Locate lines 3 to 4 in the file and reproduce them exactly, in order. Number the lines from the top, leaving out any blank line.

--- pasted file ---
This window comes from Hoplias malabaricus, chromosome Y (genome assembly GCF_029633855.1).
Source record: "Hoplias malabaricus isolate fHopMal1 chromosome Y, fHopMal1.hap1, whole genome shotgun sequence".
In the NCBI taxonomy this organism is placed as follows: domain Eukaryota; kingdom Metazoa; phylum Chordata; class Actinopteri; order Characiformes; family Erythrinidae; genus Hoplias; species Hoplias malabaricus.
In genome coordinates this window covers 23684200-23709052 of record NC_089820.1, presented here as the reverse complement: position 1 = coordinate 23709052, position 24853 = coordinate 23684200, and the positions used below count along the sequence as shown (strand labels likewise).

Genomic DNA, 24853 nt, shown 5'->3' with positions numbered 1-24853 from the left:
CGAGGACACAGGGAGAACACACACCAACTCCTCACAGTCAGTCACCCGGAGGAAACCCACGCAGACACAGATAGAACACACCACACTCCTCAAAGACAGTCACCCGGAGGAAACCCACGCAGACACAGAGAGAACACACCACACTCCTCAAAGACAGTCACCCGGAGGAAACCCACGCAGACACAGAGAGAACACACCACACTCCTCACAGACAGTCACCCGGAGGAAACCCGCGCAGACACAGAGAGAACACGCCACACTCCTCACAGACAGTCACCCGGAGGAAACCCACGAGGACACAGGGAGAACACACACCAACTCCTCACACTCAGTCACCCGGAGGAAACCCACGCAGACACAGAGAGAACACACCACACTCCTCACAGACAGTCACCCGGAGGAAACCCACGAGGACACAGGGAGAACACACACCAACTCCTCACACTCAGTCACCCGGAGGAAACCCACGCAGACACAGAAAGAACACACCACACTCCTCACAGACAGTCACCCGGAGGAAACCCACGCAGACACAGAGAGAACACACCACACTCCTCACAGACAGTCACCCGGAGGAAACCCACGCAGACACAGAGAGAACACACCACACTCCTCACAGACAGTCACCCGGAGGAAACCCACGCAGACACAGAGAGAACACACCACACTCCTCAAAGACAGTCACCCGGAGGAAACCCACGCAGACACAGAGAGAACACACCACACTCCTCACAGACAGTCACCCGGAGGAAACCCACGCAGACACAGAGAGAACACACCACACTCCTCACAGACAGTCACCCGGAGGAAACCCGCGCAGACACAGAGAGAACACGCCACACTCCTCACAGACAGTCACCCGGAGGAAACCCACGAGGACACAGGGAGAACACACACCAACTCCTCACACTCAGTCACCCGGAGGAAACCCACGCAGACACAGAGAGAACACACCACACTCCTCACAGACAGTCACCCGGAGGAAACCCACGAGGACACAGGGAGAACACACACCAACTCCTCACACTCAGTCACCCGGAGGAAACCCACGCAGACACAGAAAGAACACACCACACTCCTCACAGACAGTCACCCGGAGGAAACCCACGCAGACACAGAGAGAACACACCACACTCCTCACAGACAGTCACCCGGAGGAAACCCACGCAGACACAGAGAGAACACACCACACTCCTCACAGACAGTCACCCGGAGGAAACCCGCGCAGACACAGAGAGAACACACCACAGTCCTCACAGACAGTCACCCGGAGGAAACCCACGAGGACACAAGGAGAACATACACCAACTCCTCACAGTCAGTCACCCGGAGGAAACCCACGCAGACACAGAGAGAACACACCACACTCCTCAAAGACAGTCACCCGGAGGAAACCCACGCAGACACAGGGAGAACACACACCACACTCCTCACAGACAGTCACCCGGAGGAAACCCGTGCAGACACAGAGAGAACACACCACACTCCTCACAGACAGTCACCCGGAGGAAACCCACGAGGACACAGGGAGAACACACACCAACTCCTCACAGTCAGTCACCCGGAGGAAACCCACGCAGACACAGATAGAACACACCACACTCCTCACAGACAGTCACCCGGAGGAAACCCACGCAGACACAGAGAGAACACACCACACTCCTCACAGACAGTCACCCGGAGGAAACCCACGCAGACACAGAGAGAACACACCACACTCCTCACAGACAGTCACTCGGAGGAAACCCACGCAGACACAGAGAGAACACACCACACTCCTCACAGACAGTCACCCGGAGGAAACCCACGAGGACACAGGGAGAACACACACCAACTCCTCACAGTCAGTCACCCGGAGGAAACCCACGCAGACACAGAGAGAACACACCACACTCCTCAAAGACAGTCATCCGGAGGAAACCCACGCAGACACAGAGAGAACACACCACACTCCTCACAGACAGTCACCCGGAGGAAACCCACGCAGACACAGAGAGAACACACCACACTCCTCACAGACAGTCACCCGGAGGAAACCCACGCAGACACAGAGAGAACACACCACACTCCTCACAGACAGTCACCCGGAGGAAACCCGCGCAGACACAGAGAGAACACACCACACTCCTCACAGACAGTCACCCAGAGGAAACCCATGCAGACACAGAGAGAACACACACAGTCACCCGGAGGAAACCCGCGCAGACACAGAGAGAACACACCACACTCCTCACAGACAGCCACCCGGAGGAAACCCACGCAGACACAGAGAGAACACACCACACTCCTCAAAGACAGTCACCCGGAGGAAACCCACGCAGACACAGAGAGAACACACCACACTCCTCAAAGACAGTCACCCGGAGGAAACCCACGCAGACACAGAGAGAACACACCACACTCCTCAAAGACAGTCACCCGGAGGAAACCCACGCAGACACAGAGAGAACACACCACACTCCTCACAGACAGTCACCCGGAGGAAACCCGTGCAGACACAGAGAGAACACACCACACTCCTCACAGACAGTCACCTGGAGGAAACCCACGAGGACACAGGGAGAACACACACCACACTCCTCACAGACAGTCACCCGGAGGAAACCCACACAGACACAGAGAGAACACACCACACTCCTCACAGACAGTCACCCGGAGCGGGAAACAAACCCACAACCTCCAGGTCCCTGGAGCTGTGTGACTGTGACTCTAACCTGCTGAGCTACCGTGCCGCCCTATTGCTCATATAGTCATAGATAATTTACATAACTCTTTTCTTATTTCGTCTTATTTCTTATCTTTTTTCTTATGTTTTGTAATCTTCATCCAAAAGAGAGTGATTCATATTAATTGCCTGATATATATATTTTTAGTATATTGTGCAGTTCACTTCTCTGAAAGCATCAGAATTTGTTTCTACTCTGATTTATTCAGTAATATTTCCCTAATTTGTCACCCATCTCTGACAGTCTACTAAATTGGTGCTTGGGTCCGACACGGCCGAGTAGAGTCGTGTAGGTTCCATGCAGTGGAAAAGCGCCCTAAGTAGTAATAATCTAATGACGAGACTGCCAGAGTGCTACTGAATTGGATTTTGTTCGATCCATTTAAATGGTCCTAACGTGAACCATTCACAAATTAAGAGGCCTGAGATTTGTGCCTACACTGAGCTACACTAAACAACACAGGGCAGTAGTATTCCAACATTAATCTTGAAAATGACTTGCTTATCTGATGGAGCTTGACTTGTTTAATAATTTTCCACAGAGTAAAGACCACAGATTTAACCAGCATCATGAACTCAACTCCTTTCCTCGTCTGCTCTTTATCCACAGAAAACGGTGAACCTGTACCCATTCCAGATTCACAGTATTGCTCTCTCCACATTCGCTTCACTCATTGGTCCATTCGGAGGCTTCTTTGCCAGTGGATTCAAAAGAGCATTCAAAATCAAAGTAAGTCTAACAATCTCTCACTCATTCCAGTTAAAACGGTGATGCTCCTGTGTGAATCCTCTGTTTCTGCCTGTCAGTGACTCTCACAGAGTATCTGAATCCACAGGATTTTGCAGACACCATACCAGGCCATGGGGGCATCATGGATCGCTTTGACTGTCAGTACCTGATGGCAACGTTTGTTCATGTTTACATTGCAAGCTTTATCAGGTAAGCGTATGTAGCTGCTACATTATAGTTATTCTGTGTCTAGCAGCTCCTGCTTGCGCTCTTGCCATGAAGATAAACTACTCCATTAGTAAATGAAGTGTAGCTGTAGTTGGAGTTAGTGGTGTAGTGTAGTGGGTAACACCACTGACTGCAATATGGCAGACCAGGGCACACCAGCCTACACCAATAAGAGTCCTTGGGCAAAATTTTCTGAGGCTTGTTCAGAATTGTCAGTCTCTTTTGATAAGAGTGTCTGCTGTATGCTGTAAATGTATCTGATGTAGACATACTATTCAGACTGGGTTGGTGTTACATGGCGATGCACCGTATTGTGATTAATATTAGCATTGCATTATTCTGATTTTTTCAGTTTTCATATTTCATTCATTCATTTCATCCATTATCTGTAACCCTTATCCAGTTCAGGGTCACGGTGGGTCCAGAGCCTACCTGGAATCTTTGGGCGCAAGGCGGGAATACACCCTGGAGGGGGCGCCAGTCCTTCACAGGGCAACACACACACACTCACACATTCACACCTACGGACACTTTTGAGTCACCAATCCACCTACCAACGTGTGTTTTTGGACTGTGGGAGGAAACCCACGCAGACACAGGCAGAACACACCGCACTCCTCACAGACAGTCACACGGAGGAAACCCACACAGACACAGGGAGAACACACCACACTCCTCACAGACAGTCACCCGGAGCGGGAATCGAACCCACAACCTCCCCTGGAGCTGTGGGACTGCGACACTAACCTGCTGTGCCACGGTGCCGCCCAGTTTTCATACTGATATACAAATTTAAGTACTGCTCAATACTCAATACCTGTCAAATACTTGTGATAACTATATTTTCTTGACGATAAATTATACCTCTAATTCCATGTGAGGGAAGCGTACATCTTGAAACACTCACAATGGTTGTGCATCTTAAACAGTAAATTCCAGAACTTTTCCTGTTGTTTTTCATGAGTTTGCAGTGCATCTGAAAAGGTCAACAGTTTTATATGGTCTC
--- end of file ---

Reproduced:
In the NCBI taxonomy this organism is placed as follows: domain Eukaryota; kingdom Metazoa; phylum Chordata; class Actinopteri; order Characiformes; family Erythrinidae; genus Hoplias; species Hoplias malabaricus.
In genome coordinates this window covers 23684200-23709052 of record NC_089820.1, presented here as the reverse complement: position 1 = coordinate 23709052, position 24853 = coordinate 23684200, and the positions used below count along the sequence as shown (strand labels likewise).